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©Copyright 2000 American Institute

of Chemical Engineers. All rights reserved. Copying and downloading permitted with restrictions.

Today, we are witnessing important new developments that go beyond “traditional” chemical engineering. Engineers at many universities and

industrial research centers are working on novel equipment and techniques that potentially could transform our concept of chemical plants and lead to compact, safe, energy-efficient, and envi- ronment-friendly sustainable processes. These developments share a common focus on “process intensification” — an approach that has been around for quite some time but has truly emerged only in the past few years as a special and inter- esting discipline of chemical engineering.

In this article, we take a closer look at pro- cess intensification. We define what it involves, discuss its dimensions and structure, and review recent developments in process-intensifying de- vices and methods.

What is process intensification?

One of the woodcuts in the famous 16th century book by Georgius Agricola (1) illus- trates the process of retrieving gold from gold ore (Figure 1). The resemblance between some of the devices shown in the picture (for in- stance, the stirred vessels O and the stirrers S) and the basic equipment of today’s chemical process industries (CPI) is striking. Indeed, Agricola’s drawing shows that process intensi-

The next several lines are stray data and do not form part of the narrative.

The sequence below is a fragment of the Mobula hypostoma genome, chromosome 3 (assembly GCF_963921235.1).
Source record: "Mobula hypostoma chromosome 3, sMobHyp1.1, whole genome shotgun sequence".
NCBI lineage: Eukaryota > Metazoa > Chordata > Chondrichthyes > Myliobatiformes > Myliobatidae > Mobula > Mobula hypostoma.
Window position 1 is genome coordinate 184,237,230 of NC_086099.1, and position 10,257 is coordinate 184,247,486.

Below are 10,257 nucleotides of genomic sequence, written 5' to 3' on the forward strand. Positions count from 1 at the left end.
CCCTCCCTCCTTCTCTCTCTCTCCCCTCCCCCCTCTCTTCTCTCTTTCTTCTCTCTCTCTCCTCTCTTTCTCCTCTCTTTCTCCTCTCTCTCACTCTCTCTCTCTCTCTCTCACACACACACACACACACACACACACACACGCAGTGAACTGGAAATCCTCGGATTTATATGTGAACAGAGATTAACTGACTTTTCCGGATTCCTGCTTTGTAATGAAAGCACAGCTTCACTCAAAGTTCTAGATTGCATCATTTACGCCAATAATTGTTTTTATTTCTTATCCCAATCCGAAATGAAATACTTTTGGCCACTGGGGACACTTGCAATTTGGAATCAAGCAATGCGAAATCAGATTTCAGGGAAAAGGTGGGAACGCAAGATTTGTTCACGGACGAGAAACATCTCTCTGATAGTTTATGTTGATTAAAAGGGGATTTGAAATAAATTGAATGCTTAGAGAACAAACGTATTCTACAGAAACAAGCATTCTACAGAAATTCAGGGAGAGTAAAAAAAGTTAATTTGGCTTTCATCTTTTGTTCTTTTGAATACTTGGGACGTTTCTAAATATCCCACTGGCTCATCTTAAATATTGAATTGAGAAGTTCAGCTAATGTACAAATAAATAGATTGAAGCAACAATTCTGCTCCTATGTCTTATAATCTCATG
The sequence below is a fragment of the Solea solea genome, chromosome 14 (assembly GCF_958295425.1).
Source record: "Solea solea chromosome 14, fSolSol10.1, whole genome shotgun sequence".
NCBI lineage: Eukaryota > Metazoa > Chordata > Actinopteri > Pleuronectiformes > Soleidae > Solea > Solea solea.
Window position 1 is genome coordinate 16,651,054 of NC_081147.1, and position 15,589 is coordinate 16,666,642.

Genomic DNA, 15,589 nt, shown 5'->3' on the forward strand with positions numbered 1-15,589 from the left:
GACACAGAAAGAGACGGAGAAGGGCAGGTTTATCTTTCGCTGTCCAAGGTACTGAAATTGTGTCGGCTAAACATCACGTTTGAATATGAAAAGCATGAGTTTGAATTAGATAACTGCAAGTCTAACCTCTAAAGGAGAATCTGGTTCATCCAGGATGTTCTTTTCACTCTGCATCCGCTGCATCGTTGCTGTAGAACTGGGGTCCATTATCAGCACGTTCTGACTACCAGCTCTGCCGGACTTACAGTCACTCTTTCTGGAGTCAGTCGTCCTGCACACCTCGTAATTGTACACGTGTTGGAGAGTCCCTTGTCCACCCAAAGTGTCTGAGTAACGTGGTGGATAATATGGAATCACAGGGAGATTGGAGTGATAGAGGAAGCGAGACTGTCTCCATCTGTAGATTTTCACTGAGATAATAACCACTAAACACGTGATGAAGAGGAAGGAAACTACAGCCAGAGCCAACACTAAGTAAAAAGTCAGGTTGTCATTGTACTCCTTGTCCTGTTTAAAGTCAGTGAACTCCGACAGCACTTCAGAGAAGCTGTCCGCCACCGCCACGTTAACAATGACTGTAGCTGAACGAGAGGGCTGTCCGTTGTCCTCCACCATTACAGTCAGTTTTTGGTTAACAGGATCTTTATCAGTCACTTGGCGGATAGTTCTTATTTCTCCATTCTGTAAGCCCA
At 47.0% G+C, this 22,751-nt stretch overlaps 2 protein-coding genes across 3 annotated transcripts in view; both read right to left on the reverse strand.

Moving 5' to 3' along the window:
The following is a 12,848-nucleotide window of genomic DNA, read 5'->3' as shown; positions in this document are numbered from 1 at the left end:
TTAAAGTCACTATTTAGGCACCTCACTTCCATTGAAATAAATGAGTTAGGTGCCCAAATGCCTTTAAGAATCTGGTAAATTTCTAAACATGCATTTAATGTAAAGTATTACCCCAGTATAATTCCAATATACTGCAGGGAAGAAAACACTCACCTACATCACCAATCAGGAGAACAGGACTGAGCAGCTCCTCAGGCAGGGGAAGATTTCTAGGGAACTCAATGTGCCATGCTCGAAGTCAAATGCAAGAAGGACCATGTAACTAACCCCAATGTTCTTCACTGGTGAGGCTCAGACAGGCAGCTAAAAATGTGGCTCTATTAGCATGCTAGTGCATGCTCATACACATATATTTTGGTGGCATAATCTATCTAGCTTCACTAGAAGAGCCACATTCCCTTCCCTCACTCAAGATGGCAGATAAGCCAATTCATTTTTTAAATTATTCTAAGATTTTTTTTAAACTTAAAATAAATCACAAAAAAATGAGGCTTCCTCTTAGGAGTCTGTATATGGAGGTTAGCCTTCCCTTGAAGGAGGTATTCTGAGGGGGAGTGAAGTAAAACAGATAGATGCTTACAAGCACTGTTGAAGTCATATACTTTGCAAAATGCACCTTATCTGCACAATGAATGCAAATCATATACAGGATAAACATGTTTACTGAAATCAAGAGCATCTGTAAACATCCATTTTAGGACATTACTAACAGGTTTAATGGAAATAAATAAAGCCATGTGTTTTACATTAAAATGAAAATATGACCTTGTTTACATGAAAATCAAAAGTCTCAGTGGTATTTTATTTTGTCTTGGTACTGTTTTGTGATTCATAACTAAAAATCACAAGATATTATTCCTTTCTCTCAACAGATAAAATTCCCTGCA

fication, no matter how we define it, does not seem to have had much impact in the field of stirring technology over the last four centuries, or perhaps even longer. But, what actually is process intensification?

In 1995, while opening the 1st International Conference on Process Intensification in the Chemical Industry, Ramshaw, one of the pio- neers in the field, defined process intensifica- tion as a strategy for making dramatic reduc- tions in the size of a chemical plant so as to reach a given production objective (2). These reductions can come from shrinking the size of individual pieces of equipment and also from cutting the number of unit operations or appa- ratuses involved. In any case, the degree of re- duction must be significant; how significant remains a matter of discussion. Ramshaw speaks about volume reduction on the order of 100 or more, which is quite a challenging number. In our view, a decrease by a factor of two already bears all attributes of a drastic step change and, therefore, should be consid- ered as process intensification.

On the other hand, Ramshaw’s definition is quite narrow, describing process intensifica- tion exclusively in terms of the reduction in plant or equipment size. In fact, this is merely one of several possible desired effects. Clear- ly, a dramatic increase in the production ca-

Process Intensification: Transforming

Chemical Engineering

Emerging equipment, processing techniques,

and operational methods promise spectacular improvements in process plants, markedly shrinking their size and dramatically boosting their efficiency. These developments may result in the extinction

of some traditional types of equipment, if not

whole unit operations.

Andrzej I. Stankiewicz,

DSM Research/Delft University of Technology

Jacob A. Moulijn,

Delft University of Technology

22 January 2000

Chemical Engineering Progress


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